I just devoted three posts to the importance and content of good “Company Communication.” Now I would like to talk about the mode of that communication. Communication, especially effective communication, most often involves dialog or conversation rather than a monologue. What difference does the mode make?
I’ve participated in many interview panels for management-level candidates where one of the questions was, “How do you prefer to communicate with your employees?” 100% of the time the answer includes the phrase, “face-to-face” or “in-person” or “one-on-one.” No one has yet preferred a phone call or text message. Why? Again, what difference does the mode make?
Even the word “Send” seems to imply distance. I send a package to someone or I send a letter. These days we send emails and text messages. Written communication has an important place in our lives. For example, Suzi found all the love letters her father had sent to her mother before they were married. She displays them in a 3-foot high apothecary jar. It’s quite beautiful to look at especially when you consider all the love that’s memorialized in those words. She treasures them especially now that both her parents have passed away.
Written communication is important when we want to memorialize a conversation for future reference or for legal or sentimental reasons. Writing also gives us the chance to consider our words before delivering them. We can be more clear and organized in our communication when we write it. Written responses also allow us to pause, if need be, before responding to someone. Sometimes that pause can save a relationship.
But writing is less personal. What we email, text, or post on social media happens mostly inside our own heads without the benefit of the other person’s presence to help us form our communication appropriately. That can be impersonal at best and dangerous at worst.
When I hear the word conversation, I think of hearing someone else’s voice and talking. That leads me to the next consideration for the mode of conversation. Dial. I used to have a bunch of people’s phone numbers memorized. Not any more. Now I just press the speed dial button on my office phone or say, “Hey Google, Call Suzi on mobile” and within seconds I’m talking to her.
That’s the key for this mode. We get to talk to the other person. I get to hear the inflections in their voice, their pauses. Emotion comes through. Their level of interest or understanding comes through much more clearly in a voice conversation. The conversation is also much more immediate. It’s in the moment which is important when what you want or need is urgent. Dial when you don’t have time to wait for the other person to formulate their response or just get around to checking their email or texts. That makes the words, “You’ve reached my voicemail …” very aggravating. Voicemail ranks lower on my list of preferred modes of communication than snail mail, and that’s pretty low. Are they away from their phone or just screening?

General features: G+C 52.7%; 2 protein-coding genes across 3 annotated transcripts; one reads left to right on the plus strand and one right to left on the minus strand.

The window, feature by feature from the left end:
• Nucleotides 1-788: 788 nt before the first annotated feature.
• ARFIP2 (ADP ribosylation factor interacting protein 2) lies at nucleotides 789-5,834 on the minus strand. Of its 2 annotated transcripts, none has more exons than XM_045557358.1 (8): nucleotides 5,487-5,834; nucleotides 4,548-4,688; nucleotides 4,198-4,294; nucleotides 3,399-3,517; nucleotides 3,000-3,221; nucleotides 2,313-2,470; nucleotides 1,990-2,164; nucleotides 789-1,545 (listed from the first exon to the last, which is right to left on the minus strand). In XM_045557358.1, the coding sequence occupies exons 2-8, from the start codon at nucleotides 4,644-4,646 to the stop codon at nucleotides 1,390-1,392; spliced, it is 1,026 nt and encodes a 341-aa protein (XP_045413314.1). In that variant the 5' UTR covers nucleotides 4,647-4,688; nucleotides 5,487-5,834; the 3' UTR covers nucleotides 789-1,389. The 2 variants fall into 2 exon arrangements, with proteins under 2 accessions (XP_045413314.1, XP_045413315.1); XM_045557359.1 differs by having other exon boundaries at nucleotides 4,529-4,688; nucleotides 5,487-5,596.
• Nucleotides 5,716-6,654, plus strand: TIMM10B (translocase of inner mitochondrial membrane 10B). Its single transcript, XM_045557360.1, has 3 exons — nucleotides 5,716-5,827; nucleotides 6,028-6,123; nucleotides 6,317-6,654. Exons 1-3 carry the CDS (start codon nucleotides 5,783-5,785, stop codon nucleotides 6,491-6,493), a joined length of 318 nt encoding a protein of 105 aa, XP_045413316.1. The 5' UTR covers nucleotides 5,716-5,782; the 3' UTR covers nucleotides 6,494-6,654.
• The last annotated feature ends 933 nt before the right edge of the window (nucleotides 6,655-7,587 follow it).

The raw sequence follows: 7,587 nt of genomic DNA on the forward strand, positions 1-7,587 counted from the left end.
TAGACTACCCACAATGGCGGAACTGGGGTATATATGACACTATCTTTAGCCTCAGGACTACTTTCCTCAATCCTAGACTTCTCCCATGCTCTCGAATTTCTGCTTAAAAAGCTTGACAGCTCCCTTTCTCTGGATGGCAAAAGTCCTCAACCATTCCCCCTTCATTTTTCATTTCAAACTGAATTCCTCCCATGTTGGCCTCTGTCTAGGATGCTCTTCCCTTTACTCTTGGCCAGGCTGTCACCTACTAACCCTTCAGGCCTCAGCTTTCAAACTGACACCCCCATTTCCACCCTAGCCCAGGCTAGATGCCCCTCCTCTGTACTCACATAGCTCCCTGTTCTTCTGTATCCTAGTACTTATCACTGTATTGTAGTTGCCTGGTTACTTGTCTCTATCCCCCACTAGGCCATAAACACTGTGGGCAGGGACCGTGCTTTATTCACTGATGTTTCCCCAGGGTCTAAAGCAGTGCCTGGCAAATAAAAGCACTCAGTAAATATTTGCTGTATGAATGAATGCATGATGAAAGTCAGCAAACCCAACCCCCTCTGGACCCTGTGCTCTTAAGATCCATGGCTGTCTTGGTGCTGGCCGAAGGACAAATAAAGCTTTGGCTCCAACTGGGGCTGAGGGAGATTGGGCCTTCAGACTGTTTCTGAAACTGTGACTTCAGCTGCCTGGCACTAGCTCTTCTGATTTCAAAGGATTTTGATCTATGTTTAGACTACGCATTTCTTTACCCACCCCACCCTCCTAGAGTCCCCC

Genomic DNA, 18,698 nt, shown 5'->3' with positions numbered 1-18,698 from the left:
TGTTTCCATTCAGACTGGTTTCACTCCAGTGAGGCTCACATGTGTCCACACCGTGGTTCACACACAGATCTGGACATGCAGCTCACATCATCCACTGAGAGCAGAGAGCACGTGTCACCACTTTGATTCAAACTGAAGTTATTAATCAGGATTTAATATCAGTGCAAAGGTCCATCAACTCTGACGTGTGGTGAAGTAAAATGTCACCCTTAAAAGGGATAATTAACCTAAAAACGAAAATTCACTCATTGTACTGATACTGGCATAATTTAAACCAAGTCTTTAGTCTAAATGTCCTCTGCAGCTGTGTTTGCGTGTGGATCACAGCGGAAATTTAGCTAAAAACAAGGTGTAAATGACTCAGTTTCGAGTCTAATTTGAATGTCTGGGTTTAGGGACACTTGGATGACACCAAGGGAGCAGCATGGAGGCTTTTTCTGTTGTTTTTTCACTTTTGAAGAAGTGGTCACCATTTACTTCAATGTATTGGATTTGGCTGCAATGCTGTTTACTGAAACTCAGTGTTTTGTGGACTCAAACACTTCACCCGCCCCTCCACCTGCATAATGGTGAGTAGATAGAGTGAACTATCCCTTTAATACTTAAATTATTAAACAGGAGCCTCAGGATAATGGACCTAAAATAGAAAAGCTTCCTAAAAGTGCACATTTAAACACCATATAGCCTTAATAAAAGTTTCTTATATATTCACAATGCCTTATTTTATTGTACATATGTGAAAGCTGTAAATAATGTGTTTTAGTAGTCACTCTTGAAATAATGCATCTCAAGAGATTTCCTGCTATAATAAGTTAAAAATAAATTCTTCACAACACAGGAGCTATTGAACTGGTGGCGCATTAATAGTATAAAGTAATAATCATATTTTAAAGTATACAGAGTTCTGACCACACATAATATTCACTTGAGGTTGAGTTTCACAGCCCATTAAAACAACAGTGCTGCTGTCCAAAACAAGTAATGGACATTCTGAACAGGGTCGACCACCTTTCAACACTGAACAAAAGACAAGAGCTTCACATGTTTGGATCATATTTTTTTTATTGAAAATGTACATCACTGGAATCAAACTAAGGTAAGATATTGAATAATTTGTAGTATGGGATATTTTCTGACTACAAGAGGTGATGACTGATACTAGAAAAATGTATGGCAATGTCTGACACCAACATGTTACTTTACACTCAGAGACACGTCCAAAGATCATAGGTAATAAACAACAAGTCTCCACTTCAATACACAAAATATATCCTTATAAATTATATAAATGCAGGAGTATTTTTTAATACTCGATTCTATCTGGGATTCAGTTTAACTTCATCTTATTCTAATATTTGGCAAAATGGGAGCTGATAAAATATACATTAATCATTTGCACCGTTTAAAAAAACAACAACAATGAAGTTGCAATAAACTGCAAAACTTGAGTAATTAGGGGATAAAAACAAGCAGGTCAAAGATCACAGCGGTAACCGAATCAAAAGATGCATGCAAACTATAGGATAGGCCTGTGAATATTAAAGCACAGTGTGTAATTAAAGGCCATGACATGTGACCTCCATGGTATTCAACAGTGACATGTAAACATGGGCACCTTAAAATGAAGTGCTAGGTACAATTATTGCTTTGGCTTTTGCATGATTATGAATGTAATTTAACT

My side of the family lives in Minnesota and I live in California. That’s another huge value to dial technology. It shrinks the world so you can talk to people you can’t be with. Zoom, Skype, and other platforms have made that even more personal with video calling. My Dad and brothers and I get together periodically on a “Thomason Boys” Zoom call. I treasure the chance to see their faces and hear what’s going on in their lives.
I said walk, but it could be drive or even fly. Face-to-face, in-person communication takes effort but it’s worth it. The difference in value between “dial” and “send” is huge. But the difference in value of in-person conversation over the others is like a race between tennis shoes and a motorbike. There is no comparison. The clarity of the visual, the audio quality, and the 3-D effect, you don’t even need 3-D glasses!
Okay, I’m being silly, but you get what I mean. There is nothing like an in-person conversation. Just ask a teacher. Our daughter-in-law who is a 5th-grade teacher was able to join Suzi and me for dinner while our son was at an event the other evening. We talked about the difference she feels between online learning and in-person education. Just the ability to move around in each other’s space, to physically go to a student who may need a little help is exponentially more valuable than any online platform.
So, I say send when it’s necessary. Dial when you can. But, by all means, whenever it’s an option, walk.
One Reply to “Send, Dial, or Walk?”
In person, by all means!